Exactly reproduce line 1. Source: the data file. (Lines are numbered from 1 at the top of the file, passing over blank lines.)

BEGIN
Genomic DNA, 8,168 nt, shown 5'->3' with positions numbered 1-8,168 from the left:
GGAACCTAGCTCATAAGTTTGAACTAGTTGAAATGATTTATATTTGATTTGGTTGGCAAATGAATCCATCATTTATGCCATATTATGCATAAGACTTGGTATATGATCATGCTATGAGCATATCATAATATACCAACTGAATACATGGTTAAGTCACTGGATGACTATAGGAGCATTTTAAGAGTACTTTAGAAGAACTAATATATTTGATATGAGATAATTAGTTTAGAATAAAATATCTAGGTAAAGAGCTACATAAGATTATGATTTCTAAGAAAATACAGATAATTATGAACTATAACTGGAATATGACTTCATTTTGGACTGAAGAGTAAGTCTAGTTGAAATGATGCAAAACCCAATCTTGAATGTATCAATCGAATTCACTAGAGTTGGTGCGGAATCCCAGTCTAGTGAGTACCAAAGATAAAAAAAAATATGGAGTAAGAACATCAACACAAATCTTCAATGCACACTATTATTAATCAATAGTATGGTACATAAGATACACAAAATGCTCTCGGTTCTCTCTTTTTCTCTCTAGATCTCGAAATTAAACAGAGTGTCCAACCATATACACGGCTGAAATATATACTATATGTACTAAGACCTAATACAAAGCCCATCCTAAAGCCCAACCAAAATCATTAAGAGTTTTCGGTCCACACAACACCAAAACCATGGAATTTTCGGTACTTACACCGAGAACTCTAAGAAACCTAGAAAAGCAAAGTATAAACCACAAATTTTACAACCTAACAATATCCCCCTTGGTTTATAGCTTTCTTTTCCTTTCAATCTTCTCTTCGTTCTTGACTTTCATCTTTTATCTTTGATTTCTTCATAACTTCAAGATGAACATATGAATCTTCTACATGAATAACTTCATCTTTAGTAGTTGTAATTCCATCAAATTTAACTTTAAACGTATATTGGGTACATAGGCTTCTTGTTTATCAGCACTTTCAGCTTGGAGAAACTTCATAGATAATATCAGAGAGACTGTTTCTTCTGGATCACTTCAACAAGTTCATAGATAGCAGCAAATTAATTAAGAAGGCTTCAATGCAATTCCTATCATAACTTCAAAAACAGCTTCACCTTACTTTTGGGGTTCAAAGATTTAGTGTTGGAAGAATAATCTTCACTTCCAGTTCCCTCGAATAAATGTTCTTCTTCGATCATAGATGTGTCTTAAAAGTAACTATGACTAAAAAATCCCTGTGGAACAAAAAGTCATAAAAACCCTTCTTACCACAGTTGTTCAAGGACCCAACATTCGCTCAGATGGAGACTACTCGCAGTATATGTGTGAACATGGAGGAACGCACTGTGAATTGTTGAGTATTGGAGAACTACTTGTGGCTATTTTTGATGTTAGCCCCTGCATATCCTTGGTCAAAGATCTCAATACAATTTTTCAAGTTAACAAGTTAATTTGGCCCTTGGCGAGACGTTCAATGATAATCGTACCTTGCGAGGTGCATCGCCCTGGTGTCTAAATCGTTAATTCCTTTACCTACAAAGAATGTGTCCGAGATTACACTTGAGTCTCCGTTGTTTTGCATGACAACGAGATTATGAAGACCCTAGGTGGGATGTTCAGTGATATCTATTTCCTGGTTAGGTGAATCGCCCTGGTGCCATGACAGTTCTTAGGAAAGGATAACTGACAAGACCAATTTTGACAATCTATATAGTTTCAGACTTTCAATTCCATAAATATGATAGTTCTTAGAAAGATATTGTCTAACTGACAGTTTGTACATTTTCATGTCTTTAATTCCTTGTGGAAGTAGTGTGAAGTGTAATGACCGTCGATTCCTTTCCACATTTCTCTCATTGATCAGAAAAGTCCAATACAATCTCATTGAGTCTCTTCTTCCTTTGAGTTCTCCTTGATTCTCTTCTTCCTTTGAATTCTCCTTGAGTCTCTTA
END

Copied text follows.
Genomic DNA, 8,168 nt, shown 5'->3' with positions numbered 1-8,168 from the left: